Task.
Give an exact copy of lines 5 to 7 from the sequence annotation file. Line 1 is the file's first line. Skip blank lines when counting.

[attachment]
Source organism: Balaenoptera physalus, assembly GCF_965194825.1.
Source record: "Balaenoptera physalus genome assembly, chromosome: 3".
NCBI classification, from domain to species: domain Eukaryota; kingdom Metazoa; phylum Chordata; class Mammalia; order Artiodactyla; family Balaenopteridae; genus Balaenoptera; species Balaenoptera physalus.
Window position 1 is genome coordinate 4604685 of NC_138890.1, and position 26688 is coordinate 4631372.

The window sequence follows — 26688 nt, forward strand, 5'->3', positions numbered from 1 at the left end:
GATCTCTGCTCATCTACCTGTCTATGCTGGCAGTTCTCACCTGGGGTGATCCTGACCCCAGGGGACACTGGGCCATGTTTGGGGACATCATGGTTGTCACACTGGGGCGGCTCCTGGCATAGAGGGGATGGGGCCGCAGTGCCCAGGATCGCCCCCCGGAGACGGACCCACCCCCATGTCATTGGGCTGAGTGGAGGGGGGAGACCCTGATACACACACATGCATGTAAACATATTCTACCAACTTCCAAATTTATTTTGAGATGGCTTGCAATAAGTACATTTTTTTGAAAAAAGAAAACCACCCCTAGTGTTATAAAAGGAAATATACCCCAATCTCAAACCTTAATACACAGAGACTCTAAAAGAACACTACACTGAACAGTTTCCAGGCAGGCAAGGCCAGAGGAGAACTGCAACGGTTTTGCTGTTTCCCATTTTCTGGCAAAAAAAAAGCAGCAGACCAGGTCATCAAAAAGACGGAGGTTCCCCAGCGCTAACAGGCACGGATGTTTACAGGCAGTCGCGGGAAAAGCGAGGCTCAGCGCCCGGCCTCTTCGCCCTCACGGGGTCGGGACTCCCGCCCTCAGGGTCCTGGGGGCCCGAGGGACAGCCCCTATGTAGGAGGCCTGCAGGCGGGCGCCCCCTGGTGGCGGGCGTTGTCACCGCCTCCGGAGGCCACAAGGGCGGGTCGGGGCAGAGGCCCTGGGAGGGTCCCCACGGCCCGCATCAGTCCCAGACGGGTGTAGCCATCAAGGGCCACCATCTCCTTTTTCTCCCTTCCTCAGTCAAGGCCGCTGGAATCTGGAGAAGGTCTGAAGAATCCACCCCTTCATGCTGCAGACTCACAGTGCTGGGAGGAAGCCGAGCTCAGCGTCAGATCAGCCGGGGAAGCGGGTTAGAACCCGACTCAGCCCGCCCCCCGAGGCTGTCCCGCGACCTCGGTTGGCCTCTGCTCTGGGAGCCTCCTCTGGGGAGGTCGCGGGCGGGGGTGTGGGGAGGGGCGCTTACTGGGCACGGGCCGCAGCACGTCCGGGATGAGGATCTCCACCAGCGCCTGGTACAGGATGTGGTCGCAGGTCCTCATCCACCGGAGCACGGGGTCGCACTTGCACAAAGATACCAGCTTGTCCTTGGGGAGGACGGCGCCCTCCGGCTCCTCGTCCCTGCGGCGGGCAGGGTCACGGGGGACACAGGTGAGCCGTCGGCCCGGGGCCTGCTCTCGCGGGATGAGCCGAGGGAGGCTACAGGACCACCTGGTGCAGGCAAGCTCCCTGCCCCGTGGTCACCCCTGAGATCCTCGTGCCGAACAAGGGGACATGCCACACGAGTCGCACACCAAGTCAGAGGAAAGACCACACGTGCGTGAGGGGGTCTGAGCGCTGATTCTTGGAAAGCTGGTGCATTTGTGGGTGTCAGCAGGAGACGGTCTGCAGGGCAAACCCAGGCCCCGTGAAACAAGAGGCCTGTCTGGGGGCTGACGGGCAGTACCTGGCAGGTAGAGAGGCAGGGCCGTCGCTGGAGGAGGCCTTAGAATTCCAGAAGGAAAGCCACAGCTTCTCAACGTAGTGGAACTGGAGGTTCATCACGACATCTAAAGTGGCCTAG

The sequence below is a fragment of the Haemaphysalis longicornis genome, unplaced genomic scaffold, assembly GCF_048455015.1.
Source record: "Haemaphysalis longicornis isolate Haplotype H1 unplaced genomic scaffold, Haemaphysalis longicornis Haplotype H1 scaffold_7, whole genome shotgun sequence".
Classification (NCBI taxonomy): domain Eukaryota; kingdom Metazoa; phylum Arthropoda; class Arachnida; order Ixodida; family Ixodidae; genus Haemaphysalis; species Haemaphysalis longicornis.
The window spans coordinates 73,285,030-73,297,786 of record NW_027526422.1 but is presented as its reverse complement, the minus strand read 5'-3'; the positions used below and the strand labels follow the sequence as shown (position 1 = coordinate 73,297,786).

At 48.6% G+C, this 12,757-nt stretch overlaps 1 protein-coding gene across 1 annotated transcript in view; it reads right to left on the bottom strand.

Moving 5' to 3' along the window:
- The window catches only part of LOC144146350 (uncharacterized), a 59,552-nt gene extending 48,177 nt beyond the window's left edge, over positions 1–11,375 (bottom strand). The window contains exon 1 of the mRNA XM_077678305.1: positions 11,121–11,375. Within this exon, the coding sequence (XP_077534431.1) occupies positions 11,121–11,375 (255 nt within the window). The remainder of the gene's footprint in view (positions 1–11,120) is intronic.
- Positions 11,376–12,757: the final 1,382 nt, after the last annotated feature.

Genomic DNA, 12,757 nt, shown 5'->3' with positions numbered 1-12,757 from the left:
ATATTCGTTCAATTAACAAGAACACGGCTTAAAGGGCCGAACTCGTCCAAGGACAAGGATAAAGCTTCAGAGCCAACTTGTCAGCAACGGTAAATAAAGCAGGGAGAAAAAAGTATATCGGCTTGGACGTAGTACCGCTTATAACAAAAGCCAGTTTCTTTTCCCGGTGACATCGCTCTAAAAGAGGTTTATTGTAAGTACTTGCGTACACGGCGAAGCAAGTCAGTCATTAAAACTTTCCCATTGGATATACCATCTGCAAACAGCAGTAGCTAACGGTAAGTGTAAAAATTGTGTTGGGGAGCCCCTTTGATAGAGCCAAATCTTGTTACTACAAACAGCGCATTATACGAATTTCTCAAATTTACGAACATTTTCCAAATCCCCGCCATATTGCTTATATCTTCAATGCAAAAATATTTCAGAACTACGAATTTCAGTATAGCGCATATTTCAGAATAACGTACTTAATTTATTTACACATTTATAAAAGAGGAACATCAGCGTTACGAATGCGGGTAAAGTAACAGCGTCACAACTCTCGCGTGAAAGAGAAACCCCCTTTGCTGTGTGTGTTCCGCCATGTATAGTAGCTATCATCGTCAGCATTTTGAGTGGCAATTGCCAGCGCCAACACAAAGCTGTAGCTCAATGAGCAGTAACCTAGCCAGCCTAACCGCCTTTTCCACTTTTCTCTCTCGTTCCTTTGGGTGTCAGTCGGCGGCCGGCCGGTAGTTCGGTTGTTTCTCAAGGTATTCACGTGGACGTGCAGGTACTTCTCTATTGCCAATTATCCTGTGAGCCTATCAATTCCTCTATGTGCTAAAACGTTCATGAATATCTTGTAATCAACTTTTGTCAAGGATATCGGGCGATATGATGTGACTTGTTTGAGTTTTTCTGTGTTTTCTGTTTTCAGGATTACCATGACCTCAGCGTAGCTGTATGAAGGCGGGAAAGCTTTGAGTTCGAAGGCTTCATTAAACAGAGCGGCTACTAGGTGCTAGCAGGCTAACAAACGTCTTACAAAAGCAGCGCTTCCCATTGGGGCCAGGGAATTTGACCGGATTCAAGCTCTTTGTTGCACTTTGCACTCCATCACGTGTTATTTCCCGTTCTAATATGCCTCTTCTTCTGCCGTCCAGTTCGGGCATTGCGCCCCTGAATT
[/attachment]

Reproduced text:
The window sequence follows — 26688 nt, forward strand, 5'->3', positions numbered from 1 at the left end:
GATCTCTGCTCATCTACCTGTCTATGCTGGCAGTTCTCACCTGGGGTGATCCTGACCCCAGGGGACACTGGGCCATGTTTGGGGACATCATGGTTGTCACACTGGGGCGGCTCCTGGCATAGAGGGGATGGGGCCGCAGTGCCCAGGATCGCCCCCCGGAGACGGACCCACCCCCATGTCATTGGGCTGAGTGGAGGGGGGAGACCCTGATACACACACATGCATGTAAACATATTCTACCAACTTCCAAATTTATTTTGAGATGGCTTGCAATAAGTACATTTTTTTGAAAAAAGAAAACCACCCCTAGTGTTATAAAAGGAAATATACCCCAATCTCAAACCTTAATACACAGAGACTCTAAAAGAACACTACACTGAACAGTTTCCAGGCAGGCAAGGCCAGAGGAGAACTGCAACGGTTTTGCTGTTTCCCATTTTCTGGCAAAAAAAAAGCAGCAGACCAGGTCATCAAAAAGACGGAGGTTCCCCAGCGCTAACAGGCACGGATGTTTACAGGCAGTCGCGGGAAAAGCGAGGCTCAGCGCCCGGCCTCTTCGCCCTCACGGGGTCGGGACTCCCGCCCTCAGGGTCCTGGGGGCCCGAGGGACAGCCCCTATGTAGGAGGCCTGCAGGCGGGCGCCCCCTGGTGGCGGGCGTTGTCACCGCCTCCGGAGGCCACAAGGGCGGGTCGGGGCAGAGGCCCTGGGAGGGTCCCCACGGCCCGCATCAGTCCCAGACGGGTGTAGCCATCAAGGGCCACCATCTCCTTTTTCTCCCTTCCTCAGTCAAGGCCGCTGGAATCTGGAGAAGGTCTGAAGAATCCACCCCTTCATGCTGCAGACTCACAGTGCTGGGAGGAAGCCGAGCTCAGCGTCAGATCAGCCGGGGAAGCGGGTTAGAACCCGACTCAGCCCGCCCCCCGAGGCTGTCCCGCGACCTCGGTTGGCCTCTGCTCTGGGAGCCTCCTCTGGGGAGGTCGCGGGCGGGGGTGTGGGGAGGGGCGCTTACTGGGCACGGGCCGCAGCACGTCCGGGATGAGGATCTCCACCAGCGCCTGGTACAGGATGTGGTCGCAGGTCCTCATCCACCGGAGCACGGGGTCGCACTTGCACAAAGATACCAGCTTGTCCTTGGGGAGGACGGCGCCCTCCGGCTCCTCGTCCCTGCGGCGGGCAGGGTCACGGGGGACACAGGTGAGCCGTCGGCCCGGGGCCTGCTCTCGCGGGATGAGCCGAGGGAGGCTACAGGACCACCTGGTGCAGGCAAGCTCCCTGCCCCGTGGTCACCCCTGAGATCCTCGTGCCGAACAAGGGGACATGCCACACGAGTCGCACACCAAGTCAGAGGAAAGACCACACGTGCGTGAGGGGGTCTGAGCGCTGATTCTTGGAAAGCTGGTGCATTTGTGGGTGTCAGCAGGAGACGGTCTGCAGGGCAAACCCAGGCCCCGTGAAACAAGAGGCCTGTCTGGGGGCTGACGGGCAGTACCTGGCAGGTAGAGAGGCAGGGCCGTCGCTGGAGGAGGCCTTAGAATTCCAGAAGGAAAGCCACAGCTTCTCAACGTAGTGGAACTGGAGGTTCATCACGACATCTAAAGTGGCCTAG

The sequence below is a fragment of the Haemaphysalis longicornis genome, unplaced genomic scaffold, assembly GCF_048455015.1.